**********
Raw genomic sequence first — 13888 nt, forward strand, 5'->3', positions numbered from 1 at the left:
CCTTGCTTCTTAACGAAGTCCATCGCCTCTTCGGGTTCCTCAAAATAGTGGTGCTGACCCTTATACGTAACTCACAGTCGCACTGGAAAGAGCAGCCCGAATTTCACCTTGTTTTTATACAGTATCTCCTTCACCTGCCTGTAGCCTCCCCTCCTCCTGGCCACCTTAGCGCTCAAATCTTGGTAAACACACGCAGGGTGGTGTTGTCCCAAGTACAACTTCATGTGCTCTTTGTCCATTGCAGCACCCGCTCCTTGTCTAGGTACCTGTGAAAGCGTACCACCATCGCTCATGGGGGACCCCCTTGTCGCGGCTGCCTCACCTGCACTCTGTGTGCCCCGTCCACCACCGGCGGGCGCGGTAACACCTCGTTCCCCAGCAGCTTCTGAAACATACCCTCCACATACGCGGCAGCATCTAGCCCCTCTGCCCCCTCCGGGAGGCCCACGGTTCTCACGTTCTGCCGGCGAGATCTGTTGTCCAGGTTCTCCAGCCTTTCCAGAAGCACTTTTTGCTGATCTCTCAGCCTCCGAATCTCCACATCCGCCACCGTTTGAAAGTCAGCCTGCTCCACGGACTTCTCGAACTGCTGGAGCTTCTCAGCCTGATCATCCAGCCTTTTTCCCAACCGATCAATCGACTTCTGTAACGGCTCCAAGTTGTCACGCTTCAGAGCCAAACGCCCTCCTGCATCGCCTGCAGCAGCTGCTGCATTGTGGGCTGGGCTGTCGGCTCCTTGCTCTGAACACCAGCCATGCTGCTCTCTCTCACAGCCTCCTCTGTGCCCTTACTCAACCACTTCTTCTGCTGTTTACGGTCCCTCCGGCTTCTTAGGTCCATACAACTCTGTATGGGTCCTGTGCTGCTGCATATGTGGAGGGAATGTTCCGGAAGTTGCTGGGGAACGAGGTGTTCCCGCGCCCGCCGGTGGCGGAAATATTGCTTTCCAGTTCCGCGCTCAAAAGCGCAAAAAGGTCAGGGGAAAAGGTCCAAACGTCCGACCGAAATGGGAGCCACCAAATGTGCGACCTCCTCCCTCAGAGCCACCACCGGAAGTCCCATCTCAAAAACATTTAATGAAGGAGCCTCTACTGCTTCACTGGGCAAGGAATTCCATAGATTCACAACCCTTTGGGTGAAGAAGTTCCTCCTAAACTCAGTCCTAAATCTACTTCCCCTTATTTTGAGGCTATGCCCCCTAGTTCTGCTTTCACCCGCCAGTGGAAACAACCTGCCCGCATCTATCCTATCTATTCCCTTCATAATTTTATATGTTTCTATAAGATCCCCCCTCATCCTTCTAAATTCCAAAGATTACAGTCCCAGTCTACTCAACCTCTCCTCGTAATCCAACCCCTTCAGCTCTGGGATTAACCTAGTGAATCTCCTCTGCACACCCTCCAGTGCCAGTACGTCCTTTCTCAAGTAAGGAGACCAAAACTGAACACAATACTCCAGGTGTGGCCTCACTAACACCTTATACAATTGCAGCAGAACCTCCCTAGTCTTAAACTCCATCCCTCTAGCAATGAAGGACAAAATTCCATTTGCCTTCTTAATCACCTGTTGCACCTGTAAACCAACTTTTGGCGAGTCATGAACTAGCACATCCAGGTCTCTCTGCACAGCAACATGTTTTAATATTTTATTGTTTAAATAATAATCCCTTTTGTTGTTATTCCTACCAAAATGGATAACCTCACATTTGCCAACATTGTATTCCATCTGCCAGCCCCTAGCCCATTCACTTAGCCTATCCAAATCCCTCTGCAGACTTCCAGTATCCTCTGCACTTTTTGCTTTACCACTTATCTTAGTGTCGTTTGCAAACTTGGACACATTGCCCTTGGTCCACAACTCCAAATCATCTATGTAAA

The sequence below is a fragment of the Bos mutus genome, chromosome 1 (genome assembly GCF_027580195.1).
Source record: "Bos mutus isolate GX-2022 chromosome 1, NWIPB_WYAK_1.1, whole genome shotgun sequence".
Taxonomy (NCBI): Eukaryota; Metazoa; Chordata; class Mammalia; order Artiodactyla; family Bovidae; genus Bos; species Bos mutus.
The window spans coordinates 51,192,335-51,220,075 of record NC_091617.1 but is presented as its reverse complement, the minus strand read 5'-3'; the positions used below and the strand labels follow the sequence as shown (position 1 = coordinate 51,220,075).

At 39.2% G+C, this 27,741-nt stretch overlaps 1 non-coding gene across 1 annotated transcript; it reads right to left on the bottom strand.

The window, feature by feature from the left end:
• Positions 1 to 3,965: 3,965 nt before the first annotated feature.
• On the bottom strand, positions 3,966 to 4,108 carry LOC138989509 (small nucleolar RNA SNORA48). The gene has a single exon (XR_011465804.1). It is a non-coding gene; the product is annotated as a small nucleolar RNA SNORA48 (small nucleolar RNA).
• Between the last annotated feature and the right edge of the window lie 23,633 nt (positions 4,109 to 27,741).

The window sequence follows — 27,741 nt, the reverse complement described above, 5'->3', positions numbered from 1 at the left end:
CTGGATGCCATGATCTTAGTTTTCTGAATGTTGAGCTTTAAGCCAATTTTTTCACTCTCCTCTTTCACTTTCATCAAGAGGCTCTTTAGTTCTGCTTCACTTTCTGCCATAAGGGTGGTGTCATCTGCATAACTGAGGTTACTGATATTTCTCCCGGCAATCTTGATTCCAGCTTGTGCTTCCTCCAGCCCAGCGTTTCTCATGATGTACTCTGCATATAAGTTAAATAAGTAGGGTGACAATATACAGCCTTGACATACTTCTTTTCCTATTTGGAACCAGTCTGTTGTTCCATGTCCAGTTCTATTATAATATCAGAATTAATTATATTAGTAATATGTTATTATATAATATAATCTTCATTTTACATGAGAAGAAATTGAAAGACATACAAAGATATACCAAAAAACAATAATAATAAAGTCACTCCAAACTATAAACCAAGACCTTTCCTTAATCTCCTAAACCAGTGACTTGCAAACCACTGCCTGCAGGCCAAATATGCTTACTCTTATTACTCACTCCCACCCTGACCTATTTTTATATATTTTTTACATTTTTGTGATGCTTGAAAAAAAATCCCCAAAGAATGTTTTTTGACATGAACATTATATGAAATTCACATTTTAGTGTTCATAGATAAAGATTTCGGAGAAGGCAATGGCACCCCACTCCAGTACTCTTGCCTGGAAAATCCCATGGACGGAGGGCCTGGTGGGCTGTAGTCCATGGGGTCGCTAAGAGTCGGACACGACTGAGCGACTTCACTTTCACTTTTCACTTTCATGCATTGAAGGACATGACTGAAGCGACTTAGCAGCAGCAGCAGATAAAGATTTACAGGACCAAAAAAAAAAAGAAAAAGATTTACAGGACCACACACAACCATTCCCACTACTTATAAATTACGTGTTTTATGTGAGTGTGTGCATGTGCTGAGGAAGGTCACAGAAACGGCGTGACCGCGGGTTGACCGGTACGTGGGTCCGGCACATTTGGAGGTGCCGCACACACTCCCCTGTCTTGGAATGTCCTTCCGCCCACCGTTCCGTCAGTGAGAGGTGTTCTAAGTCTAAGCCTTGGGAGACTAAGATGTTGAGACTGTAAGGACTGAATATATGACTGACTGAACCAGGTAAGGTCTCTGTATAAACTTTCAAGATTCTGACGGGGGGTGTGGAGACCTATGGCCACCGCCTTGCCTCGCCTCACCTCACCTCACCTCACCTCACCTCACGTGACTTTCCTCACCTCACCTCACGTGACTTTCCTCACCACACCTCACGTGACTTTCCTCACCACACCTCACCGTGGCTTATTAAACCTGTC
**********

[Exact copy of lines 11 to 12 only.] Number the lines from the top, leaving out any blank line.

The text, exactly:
• Between the last annotated feature and the right edge of the window lie 23,633 nt (positions 4,109 to 27,741).

The window sequence follows — 27,741 nt, the reverse complement described above, 5'->3', positions numbered from 1 at the left end: